This is kind of a no brainer, but it’s something I realized from an incredibly awkward and ridiculous situation that I experienced last week.
Now, on a normal day, none of this would have happened. It only happened because a set of things that don’t usually happen happened all at the same time (isn’t that the way of things?). I woke up late on Friday. Not so late that I was already late for work, but late enough that I needed to hurry in order to arrive on time. So I skipped breakfast. Now, my dermatologist has me taking an antibiotic for acne. I’m supposed to take it with food (the pharmacist says not to take it near dairy, but the dermatologist told me to ignore the pharmacist, so…), and I normally take it right as I’m leaving for work after I’ve had my bowl of cereal. Friday, I skipped breakfast, but didn’t skip my pill. I had a bag of almonds at work which I was planning on munching on as soon as I got to work.
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Have you ever had one of those problems that never happens when someone who could potentially fix the problem is actually looking? That’s an IT problem. It could also be a mechanical problem. Because these problems are most often related to computers or to cars. The best you can do is describe the problem as clearly as possible and keep checking back with the person who understands these kinds of problems until it happens again in front of them.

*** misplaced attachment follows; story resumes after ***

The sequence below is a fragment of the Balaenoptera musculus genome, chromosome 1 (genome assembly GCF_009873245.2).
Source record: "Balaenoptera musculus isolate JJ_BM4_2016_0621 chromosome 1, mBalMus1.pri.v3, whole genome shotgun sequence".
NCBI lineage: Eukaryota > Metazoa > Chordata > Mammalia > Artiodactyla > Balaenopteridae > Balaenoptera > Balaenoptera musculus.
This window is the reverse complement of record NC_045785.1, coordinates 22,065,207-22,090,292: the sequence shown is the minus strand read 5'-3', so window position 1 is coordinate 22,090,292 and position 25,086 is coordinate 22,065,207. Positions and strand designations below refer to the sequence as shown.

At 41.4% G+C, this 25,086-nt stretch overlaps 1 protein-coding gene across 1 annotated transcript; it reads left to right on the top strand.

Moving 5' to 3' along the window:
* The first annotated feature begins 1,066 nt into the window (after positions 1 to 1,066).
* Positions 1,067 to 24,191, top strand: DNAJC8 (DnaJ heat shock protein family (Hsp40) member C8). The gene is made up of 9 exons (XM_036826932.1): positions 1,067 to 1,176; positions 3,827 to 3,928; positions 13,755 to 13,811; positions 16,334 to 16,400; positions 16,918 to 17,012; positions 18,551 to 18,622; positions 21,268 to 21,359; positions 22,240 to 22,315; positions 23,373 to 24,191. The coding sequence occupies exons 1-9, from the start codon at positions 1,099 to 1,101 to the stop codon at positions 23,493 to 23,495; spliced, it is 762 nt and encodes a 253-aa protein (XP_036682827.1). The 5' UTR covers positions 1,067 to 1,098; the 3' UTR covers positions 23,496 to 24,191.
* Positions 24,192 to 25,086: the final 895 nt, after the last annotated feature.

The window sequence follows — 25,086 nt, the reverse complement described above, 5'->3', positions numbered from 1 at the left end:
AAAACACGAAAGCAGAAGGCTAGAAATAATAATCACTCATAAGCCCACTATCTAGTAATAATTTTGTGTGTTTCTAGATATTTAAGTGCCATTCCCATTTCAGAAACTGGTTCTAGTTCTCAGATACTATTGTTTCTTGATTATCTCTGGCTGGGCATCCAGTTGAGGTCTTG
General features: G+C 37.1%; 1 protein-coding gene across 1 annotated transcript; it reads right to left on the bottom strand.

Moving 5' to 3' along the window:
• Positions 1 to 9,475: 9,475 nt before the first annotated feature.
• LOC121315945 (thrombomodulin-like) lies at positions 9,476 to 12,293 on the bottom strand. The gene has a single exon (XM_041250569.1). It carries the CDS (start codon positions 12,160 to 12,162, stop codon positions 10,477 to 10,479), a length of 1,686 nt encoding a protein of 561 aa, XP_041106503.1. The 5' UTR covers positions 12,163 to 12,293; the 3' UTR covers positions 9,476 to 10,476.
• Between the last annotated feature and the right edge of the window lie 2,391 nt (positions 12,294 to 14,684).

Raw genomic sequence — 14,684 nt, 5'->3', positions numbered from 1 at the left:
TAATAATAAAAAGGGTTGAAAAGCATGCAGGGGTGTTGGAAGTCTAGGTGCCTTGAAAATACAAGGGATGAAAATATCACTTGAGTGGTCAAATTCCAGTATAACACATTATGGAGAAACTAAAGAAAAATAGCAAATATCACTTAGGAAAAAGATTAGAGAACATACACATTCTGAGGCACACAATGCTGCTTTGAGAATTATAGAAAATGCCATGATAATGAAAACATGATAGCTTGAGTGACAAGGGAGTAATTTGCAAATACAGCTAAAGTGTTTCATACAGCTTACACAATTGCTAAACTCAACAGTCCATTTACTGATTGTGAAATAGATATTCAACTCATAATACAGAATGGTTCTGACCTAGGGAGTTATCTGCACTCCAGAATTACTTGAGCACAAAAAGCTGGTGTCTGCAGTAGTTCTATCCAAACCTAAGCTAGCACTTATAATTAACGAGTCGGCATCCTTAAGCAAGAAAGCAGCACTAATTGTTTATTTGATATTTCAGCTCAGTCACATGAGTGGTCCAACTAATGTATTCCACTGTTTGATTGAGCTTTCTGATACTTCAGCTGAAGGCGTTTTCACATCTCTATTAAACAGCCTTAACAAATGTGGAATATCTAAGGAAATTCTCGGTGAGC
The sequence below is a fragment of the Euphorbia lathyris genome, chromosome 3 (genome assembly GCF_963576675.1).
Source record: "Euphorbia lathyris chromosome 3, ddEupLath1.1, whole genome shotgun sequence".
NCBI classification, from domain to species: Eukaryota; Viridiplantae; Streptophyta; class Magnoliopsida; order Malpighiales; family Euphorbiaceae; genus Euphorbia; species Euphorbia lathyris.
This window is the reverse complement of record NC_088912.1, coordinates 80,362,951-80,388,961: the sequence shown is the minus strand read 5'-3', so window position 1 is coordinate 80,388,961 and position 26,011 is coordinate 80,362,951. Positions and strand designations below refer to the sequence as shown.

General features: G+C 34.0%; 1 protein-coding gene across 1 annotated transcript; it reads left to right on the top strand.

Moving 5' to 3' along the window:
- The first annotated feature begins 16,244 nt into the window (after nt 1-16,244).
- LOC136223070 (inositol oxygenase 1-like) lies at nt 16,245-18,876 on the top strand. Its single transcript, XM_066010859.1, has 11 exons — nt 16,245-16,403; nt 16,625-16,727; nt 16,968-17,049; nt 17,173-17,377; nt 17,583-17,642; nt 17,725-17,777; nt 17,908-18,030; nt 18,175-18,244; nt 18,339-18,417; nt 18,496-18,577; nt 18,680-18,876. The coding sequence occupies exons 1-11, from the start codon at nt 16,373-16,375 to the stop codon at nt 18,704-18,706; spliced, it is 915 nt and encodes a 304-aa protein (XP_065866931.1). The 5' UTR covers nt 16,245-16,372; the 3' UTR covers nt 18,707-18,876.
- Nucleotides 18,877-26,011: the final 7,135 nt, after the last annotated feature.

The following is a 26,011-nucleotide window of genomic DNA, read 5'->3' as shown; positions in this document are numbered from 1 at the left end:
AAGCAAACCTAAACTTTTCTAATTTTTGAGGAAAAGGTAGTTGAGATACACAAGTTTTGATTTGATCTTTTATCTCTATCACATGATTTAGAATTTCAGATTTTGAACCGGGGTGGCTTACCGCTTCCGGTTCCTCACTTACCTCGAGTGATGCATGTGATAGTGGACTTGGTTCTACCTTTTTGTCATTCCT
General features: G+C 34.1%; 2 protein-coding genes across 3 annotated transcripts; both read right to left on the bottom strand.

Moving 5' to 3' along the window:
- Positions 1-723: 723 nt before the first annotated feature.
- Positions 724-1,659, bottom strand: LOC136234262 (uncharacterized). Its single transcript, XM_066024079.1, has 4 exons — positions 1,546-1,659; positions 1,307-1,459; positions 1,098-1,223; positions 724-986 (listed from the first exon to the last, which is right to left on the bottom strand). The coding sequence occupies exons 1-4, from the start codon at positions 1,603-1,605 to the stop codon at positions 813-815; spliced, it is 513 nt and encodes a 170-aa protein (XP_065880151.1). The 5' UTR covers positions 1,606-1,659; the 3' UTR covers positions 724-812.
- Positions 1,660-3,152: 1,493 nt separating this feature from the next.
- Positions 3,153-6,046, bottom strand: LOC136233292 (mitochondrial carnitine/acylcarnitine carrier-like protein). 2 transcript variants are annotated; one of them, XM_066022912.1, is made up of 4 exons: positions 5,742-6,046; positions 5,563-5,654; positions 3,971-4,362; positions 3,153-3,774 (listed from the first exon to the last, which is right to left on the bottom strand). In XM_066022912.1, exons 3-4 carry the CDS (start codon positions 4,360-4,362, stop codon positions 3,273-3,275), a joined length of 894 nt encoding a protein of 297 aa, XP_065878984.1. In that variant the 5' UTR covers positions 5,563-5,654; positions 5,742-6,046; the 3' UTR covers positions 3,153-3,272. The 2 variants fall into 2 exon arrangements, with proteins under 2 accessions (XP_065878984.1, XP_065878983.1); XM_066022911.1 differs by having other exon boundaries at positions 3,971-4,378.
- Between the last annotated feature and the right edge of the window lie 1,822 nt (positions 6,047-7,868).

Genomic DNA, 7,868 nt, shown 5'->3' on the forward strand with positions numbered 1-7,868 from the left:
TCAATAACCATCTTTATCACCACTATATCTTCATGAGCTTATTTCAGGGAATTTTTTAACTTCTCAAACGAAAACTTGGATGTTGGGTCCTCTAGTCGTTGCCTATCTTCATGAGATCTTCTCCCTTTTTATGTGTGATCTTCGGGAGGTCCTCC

I have one of those problems. Now, strictly speaking, it’s not a problem; at least, not one that can be fixed. According to my cardiologist, I have mitral valve prolapse. I don’t really understand it, but I’m assured it’s not dangerous or anything I need to worry about. I just need to be aware of it, have tests every few years, and generally not worry. But I can’t actually be diagnosed unless it shows up on an echocardiogram. I’ve had several echoes—I won’t go into how weird it is to have an echo as a 15-year-old girl with your dad and a male doctor in the room—and each time my heart has behaved perfectly normally. But every once in a while, never during a test, I get funny palpitations that are a little bit unnerving. Maybe more than a little bit.
When the experts are looking, the problem never manifests itself.
Isn’t it so comforting knowing that we have a God who doesn’t have to be looking at just the right time in order to know that you have a problem? Who put you together just the way you are according to His design? There are many passages in the Bible that I repeatedly come back to, and Psalm 139 is one of them.
Last year, I noticed that the closer graduation became, the more done I got with doing school things. There was a time of my life when I would have been perfectly comfortable continuing with school for the rest of my life, so long as I had a good long break every once in a while. But that time has come and gone like a freight train (note that the average freight train is not exactly fast). So approximately six months before I graduated with my masters degree, something in my psyche went, “Why are we still doing this to ourselves? It’s time to be done! Staaaaaaahhhhhhp!” (My mental processes often have different personalities, which is why I sometimes think to myself in plural.)
Now that I’m officially done with school, and not just mentally done (nevermind that I’m thinking about taking a class next semester just because I can), my mind has latched on to another thing to be done with.
I’m done with living in someone else’s space.